A decade ago, a brutal conflict in Algeria was brought to the world's attention by extraordinarily violent massacres in the suburbs of the capital, Algiers. Hundreds of men, women and children had their throats slit, or were hacked to death with axes, impaled, or shot.
This year, just as the country seemed to emerge from isolation, Algeria again hit the headlines for the wrong reasons, as the rebels embodying the tail-end of the 15-year-old Islamic insurgency regrouped under al-Qaeda's banner. Now calling themselves al-Qaeda in the Islamic Maghreb, they have adopted suicide attacks, used al-Qaeda-style propaganda to lure in young recruits, and claimed roadside bombings against foreign workers as their work. The group has also attacked traditional, state targets, including police stations and the central government offices. On 6 September, a bomber apparently targeting President Abdelaziz Bouteflika killed himself and 20 others in a crowd waiting to greet the president in the eastern city of Batna. Two days later, a delivery van packed with explosives was rammed into a coastguard barracks in the town of Dellys, killing 30.
The government has tried to brush off these attacks as the final throes of an insurgency. In its view, a peace charter that offered a broad amnesty to militants last year and impunity to the security services - suspected of "disappearing" thousands of people, manipulating armed groups, and failing to protect the population - definitively resolved Algeria's crisis. But today's violence speaks of a deep, lingering malaise.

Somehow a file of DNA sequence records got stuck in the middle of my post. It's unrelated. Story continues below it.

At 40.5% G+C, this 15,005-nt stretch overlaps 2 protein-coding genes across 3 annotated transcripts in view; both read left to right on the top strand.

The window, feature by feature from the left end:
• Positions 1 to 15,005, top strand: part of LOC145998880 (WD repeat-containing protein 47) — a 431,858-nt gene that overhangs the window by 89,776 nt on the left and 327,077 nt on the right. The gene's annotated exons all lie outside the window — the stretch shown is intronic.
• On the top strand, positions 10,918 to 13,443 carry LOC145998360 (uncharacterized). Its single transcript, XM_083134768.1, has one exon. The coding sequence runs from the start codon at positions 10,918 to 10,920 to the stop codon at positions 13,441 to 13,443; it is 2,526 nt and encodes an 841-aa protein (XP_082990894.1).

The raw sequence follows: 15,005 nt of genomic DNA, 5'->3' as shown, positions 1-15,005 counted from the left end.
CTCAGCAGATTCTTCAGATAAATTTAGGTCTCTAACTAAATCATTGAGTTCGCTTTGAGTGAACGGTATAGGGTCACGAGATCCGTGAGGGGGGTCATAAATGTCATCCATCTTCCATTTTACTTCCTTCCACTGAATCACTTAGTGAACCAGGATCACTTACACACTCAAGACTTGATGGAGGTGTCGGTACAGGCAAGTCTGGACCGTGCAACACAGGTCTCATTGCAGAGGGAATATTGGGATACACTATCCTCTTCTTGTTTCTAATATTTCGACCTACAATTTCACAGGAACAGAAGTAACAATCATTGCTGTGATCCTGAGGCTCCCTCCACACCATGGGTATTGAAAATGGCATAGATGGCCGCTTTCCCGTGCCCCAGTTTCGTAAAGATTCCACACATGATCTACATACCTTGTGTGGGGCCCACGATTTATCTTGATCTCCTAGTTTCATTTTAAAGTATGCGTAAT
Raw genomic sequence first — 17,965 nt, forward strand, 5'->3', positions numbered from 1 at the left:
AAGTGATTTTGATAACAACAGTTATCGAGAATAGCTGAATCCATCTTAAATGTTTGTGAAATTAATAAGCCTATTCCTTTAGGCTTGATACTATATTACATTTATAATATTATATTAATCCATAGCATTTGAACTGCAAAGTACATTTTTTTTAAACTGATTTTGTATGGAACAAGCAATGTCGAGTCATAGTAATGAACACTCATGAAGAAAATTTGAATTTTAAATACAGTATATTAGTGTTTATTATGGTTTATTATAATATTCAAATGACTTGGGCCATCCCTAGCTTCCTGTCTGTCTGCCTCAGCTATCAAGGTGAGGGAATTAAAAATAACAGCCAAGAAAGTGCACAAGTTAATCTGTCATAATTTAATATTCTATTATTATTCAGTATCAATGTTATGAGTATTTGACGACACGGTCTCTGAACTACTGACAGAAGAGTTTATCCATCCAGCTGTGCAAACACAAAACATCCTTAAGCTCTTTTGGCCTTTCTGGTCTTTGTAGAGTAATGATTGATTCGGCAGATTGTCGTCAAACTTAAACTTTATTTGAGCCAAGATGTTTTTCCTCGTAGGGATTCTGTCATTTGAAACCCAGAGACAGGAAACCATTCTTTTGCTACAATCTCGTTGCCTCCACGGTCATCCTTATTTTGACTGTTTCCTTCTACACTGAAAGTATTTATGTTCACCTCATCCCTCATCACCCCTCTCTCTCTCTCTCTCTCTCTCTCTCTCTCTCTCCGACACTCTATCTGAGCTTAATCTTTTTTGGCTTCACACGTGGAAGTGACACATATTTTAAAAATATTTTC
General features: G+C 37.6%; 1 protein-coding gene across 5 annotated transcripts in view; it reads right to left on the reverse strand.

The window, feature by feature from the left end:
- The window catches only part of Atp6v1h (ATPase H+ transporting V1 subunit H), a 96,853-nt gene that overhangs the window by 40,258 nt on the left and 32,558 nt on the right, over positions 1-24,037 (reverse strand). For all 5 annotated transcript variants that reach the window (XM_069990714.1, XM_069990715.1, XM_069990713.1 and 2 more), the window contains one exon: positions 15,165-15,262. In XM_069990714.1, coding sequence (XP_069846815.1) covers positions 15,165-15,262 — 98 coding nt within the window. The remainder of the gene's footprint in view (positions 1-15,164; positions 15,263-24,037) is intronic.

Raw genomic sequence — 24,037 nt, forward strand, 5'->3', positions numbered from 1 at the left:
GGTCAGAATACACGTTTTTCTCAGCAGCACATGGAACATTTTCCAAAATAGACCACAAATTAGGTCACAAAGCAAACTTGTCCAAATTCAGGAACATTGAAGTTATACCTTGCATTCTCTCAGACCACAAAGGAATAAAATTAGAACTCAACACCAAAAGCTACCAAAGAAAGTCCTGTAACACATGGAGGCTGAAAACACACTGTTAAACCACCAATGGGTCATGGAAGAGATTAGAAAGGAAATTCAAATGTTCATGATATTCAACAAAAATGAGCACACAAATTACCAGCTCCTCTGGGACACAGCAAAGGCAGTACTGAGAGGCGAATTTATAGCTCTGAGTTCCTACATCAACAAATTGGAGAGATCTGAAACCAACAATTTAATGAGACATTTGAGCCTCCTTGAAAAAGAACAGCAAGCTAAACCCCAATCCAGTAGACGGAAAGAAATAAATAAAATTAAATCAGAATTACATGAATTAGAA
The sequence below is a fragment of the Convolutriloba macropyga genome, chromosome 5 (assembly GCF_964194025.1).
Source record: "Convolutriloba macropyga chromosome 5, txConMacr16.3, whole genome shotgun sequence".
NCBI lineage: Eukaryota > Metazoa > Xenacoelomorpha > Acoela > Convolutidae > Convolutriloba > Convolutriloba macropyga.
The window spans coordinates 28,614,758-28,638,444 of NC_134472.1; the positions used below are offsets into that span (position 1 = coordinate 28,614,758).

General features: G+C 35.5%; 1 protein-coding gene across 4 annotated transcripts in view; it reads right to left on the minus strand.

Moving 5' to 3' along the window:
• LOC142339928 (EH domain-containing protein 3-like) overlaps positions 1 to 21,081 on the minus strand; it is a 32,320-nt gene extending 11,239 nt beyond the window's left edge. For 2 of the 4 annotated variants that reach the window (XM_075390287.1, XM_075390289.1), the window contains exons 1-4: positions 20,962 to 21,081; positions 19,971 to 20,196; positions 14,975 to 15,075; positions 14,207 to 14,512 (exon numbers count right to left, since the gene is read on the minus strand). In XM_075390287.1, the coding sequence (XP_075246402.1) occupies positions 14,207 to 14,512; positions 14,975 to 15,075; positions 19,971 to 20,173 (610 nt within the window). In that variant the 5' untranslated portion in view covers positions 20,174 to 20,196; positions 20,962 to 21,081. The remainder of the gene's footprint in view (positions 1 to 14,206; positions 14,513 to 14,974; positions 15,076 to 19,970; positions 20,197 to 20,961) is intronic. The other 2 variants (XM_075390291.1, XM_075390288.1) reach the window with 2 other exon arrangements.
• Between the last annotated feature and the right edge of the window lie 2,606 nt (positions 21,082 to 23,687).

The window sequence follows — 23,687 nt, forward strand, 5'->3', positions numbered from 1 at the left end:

Recruits to the armed groups tend to be in their teens or early twenties, many coming from impoverished neighbourhoods known for extremism. Even the educated have little hope of advancing. "If they had the means, everyone would leave tomorrow," says Kamel Belabed, whose 25-year-old son Merouane took a boat for Italy with nine companions on 17 April and hasn't been seen since.
Yet the economy is growing and imports are booming, thanks to oil and gas piped and shipped to Europe and beyond (accounting for 98 per cent of export revenues). The government has pledged, with Soviet-style targets, to spend $144bn from 2001 to 2009 on infrastructure and a grandiose development project. A class of nouveaux riches has sprung up on the back of bank loans, property speculation and pay-offs from public works contracts, and gives an impression of wealth. But the country scarcely produces anything. Oil and gas exports account for 75 per cent of state revenues, a percentage that is rising.
The political set-up is looking fragile. President Bouteflika is not physically fit. He was hospitalised for several weeks in Paris in late 2005 and a constitutional reform that might have allowed him to run for a third, five-year term in 2009 has been indefinitely shelved. Though put into office by the army, he has since concentrated power in his own hands.
Ahmed Benbitour, prime minister from 1999-2000, resigned when he saw Bouteflika's determination to bypass parliament. "Today, we have the resources to finance reforms and the costs of reforms, but what is lacking is any vision, or the political institutions to form a vision," says Benbitour.
Meanwhile, there is a widening gap between the people and a discredited political elite that buys time with populist economic policies, concessions to Islamists, and a tired nationalist discourse. Reformists hope Bouteflika will be the last president from his generation, and that there will be a shift when he leaves. The choice of successor is more likely to be made by the small group of decision-makers than by the people. But for Algeria finally to pull out of its cycle of violence, the shift will have to be a big one.